On a cloudless afternoon in northern Sonora, migrants and drug runners lounge in equal numbers under scattered mesquite trees, playing cards or sipping water. The sun climbs high and the temperature rises well over 100 degrees Fahrenheit. In such heat, nothing, human or otherwise, moves more than required.
Known as La Sierrita, this otherwise unremarkable patch of Mexican desert is a final stop for those looking to enter the U.S. illegally. The Arizona border is only a 40-minute walk north. As soon as the sun sets, everyone here will be gone.
It is not difficult to distinguish between those trying to smuggle themselves and the burreros looking to haul marijuana or cocaine. The former wear ill-fitting pants and keep their eyes cast toward the ground. The latter dress head to toe in black, a curious fashion choice for a trip through the desert. Some wear ski masks.
Angel de Jesus Pereda, the local coordinator for the governmental immigration agency Grupo Beta, approaches one of the burreros. With a weary sigh, he asks the man to stand up, lift his shirt, and turn around. The man complies; Pereda finds no weapons. He tells the young man to be careful in the desert. The man spits and turns back to his card game.
“My specific mission is to look for and protect migrants, to try and convince them to turn back,” Pereda said. “There isn’t anything I can do about guys like that. They might just be moving drugs, but they might also be planning to assault the others.”
It was not always like this; migrants and drugs once occupied separate worlds. But tougher border enforcement has pushed the groups into the same obscure parts of the desert. The close company adds a new element of danger to migrants’ already perilous journey, and may be responsible for a drop in immigration and economic decline in towns that depend on the migrants.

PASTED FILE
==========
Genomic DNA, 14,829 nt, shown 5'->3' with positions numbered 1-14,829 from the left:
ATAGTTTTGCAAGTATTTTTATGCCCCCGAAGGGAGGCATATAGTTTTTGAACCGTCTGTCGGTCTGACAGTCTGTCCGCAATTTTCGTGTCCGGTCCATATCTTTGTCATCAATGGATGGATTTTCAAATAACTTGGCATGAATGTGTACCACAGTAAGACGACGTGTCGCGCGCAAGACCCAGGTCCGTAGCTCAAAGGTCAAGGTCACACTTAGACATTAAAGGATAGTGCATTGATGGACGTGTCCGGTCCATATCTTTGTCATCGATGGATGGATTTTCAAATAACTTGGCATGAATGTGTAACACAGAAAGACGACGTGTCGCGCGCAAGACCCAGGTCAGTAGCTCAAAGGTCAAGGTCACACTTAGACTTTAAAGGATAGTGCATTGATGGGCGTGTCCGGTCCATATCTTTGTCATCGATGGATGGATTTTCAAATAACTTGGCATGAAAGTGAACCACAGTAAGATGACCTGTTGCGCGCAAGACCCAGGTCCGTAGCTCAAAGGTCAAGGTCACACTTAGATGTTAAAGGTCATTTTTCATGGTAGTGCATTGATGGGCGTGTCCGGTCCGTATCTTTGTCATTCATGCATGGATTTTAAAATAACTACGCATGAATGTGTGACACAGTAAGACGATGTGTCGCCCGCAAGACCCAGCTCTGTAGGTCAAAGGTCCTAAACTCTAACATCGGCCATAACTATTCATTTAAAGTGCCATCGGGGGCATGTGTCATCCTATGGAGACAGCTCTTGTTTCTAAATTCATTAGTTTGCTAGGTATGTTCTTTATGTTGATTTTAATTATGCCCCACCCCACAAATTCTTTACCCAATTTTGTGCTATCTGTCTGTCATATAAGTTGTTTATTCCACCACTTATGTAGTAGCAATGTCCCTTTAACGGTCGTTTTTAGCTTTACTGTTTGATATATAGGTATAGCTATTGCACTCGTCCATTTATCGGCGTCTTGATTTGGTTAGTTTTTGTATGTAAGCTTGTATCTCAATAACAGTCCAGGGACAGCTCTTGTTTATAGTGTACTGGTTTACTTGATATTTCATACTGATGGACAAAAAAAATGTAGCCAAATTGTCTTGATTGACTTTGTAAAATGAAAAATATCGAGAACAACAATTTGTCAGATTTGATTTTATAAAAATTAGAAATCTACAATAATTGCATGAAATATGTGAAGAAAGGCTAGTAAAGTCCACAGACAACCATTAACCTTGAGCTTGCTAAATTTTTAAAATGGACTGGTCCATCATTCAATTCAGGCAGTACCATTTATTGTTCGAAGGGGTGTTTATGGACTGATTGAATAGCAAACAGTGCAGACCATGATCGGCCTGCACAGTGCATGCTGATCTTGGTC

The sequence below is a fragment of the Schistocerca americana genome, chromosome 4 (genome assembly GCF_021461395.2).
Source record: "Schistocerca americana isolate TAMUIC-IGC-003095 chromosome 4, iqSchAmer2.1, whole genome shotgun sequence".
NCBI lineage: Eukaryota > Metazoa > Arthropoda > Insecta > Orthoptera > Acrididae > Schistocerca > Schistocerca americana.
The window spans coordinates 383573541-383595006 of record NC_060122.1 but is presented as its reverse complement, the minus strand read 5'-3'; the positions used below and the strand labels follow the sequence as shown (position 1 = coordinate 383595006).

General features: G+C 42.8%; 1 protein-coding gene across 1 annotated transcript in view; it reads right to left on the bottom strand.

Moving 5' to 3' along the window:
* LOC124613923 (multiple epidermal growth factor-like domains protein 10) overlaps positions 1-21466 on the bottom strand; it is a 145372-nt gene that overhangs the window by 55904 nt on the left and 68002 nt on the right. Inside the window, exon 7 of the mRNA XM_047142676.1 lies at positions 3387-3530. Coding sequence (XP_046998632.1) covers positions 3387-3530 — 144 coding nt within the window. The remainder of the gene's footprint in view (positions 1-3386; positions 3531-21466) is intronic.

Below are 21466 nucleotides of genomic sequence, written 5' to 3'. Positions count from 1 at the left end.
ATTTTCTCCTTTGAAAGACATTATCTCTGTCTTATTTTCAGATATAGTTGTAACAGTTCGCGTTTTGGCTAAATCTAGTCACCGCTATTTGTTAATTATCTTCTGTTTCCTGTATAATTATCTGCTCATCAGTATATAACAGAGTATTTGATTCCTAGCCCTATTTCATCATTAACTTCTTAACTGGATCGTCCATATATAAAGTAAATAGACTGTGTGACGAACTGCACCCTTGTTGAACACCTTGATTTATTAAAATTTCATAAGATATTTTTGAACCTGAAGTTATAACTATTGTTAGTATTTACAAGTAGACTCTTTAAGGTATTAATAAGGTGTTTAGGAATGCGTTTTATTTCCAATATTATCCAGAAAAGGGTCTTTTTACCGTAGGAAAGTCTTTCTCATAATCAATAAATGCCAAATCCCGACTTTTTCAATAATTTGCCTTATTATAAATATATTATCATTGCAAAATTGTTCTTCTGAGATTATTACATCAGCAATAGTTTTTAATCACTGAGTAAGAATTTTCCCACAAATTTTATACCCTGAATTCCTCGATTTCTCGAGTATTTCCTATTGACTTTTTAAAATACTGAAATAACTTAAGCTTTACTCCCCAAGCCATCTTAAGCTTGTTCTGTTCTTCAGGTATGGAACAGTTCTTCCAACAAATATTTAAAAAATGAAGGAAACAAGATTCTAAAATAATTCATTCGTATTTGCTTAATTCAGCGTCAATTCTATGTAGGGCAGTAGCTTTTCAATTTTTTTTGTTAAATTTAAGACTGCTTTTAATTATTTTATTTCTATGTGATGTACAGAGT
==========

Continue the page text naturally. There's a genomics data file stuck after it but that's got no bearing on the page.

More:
“The burreros sit there together with the migrants during the day and then attack and rob them after they move on at night,” said Pereda, sliding into his government-issued pickup truck. “That’s one reason why they have the masks.”
Before arriving at La Sierrita, a migrant looking to cross this section of the border must pass through Altar, also in Sonora state. Once a sleepy agricultural outpost, Altar has reorganized its economy around human smuggling. Rows of stores sell backpacks, canned goods and electrolyte-infused soft drinks, while headhunters slip up behind the shoppers, whispering that they can arrange for a competent guide and a safe journey into the U.S.
During busy years, as many as half a million migrants pass through this town of 10,000, according to Grupo Beta. But fewer are coming through, and Altar is hurting.
Arrests in the Tucson border area were down by nearly a third between October and April, according to U.S. border officials. The Mexican government reports a 25% dip in its emigration rate. The recession is largely to blame, but analysts in the U.S. say the lack of jobs offers an incomplete explanation for why immigration in the region is apparently dropping. Mexico’s drug cartels have become a more formidable presence here, taxing the coyotes and threatening their human cargo as they make their way to the border.